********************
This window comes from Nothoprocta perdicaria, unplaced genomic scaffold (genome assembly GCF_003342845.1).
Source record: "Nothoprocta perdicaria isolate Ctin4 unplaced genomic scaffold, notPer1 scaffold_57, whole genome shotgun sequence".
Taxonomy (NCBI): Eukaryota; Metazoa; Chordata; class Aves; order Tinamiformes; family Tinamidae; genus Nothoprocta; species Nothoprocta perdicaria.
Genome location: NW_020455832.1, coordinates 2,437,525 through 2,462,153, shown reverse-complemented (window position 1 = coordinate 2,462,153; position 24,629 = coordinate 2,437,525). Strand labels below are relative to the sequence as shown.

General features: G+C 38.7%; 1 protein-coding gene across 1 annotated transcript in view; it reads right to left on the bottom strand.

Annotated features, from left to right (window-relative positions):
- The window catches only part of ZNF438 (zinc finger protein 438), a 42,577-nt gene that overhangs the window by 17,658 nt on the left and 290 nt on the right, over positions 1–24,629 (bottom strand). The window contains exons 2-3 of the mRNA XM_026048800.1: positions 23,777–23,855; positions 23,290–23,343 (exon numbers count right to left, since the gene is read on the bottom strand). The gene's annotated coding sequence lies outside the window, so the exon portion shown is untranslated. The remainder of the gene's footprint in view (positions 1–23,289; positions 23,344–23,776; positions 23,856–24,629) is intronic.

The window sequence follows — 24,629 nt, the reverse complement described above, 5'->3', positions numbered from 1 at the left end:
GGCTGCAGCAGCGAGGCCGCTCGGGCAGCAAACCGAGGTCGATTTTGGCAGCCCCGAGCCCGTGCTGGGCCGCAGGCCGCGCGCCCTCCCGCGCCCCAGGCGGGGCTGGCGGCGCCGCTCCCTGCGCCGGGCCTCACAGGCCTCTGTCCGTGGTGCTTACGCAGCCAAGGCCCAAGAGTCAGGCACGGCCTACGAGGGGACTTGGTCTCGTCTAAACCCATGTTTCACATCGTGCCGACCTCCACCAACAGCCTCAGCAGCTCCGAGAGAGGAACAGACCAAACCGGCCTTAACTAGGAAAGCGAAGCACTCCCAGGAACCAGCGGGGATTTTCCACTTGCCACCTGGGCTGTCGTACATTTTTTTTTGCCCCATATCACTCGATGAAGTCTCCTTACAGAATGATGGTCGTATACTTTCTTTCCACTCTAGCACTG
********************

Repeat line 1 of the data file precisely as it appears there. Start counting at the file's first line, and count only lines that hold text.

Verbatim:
This window comes from Nothoprocta perdicaria, unplaced genomic scaffold (genome assembly GCF_003342845.1).